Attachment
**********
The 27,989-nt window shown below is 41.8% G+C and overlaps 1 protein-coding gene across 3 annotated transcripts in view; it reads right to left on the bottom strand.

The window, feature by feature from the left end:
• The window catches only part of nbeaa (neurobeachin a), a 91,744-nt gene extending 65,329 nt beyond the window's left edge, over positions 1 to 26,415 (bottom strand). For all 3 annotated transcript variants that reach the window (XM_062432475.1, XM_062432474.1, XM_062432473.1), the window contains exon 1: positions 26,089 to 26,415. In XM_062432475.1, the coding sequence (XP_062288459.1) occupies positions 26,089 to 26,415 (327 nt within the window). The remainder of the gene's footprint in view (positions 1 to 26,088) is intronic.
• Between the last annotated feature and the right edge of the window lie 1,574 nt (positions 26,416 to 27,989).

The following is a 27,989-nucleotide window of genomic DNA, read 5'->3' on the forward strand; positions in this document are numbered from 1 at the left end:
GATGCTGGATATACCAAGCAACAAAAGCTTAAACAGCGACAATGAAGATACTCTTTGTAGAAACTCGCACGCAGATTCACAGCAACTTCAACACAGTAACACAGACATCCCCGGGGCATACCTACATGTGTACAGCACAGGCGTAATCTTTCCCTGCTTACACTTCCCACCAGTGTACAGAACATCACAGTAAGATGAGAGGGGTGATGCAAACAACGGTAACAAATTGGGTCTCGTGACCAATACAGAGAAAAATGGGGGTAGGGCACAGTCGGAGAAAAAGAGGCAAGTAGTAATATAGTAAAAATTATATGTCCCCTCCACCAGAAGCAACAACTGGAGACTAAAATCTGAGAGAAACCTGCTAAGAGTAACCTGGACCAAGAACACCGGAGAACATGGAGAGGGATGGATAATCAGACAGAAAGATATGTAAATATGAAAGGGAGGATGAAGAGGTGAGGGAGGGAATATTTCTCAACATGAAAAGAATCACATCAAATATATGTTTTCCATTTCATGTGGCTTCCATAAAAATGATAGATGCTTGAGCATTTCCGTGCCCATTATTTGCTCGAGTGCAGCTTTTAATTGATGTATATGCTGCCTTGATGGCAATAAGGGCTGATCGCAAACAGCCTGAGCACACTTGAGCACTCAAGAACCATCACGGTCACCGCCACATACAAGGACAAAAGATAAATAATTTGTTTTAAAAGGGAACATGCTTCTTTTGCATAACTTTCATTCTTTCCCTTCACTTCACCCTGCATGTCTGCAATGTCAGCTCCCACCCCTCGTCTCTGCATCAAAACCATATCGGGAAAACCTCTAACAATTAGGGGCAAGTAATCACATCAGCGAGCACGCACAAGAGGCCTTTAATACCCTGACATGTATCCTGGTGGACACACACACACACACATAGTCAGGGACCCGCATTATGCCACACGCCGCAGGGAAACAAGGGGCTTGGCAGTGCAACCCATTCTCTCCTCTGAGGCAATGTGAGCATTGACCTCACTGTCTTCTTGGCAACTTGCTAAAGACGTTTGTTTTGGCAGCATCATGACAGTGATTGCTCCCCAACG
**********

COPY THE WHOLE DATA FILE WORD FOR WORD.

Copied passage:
The 27,989-nt window shown below is 41.8% G+C and overlaps 1 protein-coding gene across 3 annotated transcripts in view; it reads right to left on the bottom strand.

The window, feature by feature from the left end:
• The window catches only part of nbeaa (neurobeachin a), a 91,744-nt gene extending 65,329 nt beyond the window's left edge, over positions 1 to 26,415 (bottom strand). For all 3 annotated transcript variants that reach the window (XM_062432475.1, XM_062432474.1, XM_062432473.1), the window contains exon 1: positions 26,089 to 26,415. In XM_062432475.1, the coding sequence (XP_062288459.1) occupies positions 26,089 to 26,415 (327 nt within the window). The remainder of the gene's footprint in view (positions 1 to 26,088) is intronic.
• Between the last annotated feature and the right edge of the window lie 1,574 nt (positions 26,416 to 27,989).

The following is a 27,989-nucleotide window of genomic DNA, read 5'->3' on the forward strand; positions in this document are numbered from 1 at the left end:
GATGCTGGATATACCAAGCAACAAAAGCTTAAACAGCGACAATGAAGATACTCTTTGTAGAAACTCGCACGCAGATTCACAGCAACTTCAACACAGTAACACAGACATCCCCGGGGCATACCTACATGTGTACAGCACAGGCGTAATCTTTCCCTGCTTACACTTCCCACCAGTGTACAGAACATCACAGTAAGATGAGAGGGGTGATGCAAACAACGGTAACAAATTGGGTCTCGTGACCAATACAGAGAAAAATGGGGGTAGGGCACAGTCGGAGAAAAAGAGGCAAGTAGTAATATAGTAAAAATTATATGTCCCCTCCACCAGAAGCAACAACTGGAGACTAAAATCTGAGAGAAACCTGCTAAGAGTAACCTGGACCAAGAACACCGGAGAACATGGAGAGGGATGGATAATCAGACAGAAAGATATGTAAATATGAAAGGGAGGATGAAGAGGTGAGGGAGGGAATATTTCTCAACATGAAAAGAATCACATCAAATATATGTTTTCCATTTCATGTGGCTTCCATAAAAATGATAGATGCTTGAGCATTTCCGTGCCCATTATTTGCTCGAGTGCAGCTTTTAATTGATGTATATGCTGCCTTGATGGCAATAAGGGCTGATCGCAAACAGCCTGAGCACACTTGAGCACTCAAGAACCATCACGGTCACCGCCACATACAAGGACAAAAGATAAATAATTTGTTTTAAAAGGGAACATGCTTCTTTTGCATAACTTTCATTCTTTCCCTTCACTTCACCCTGCATGTCTGCAATGTCAGCTCCCACCCCTCGTCTCTGCATCAAAACCATATCGGGAAAACCTCTAACAATTAGGGGCAAGTAATCACATCAGCGAGCACGCACAAGAGGCCTTTAATACCCTGACATGTATCCTGGTGGACACACACACACACACATAGTCAGGGACCCGCATTATGCCACACGCCGCAGGGAAACAAGGGGCTTGGCAGTGCAACCCATTCTCTCCTCTGAGGCAATGTGAGCATTGACCTCACTGTCTTCTTGGCAACTTGCTAAAGACGTTTGTTTTGGCAGCATCATGACAGTGATTGCTCCCCAACG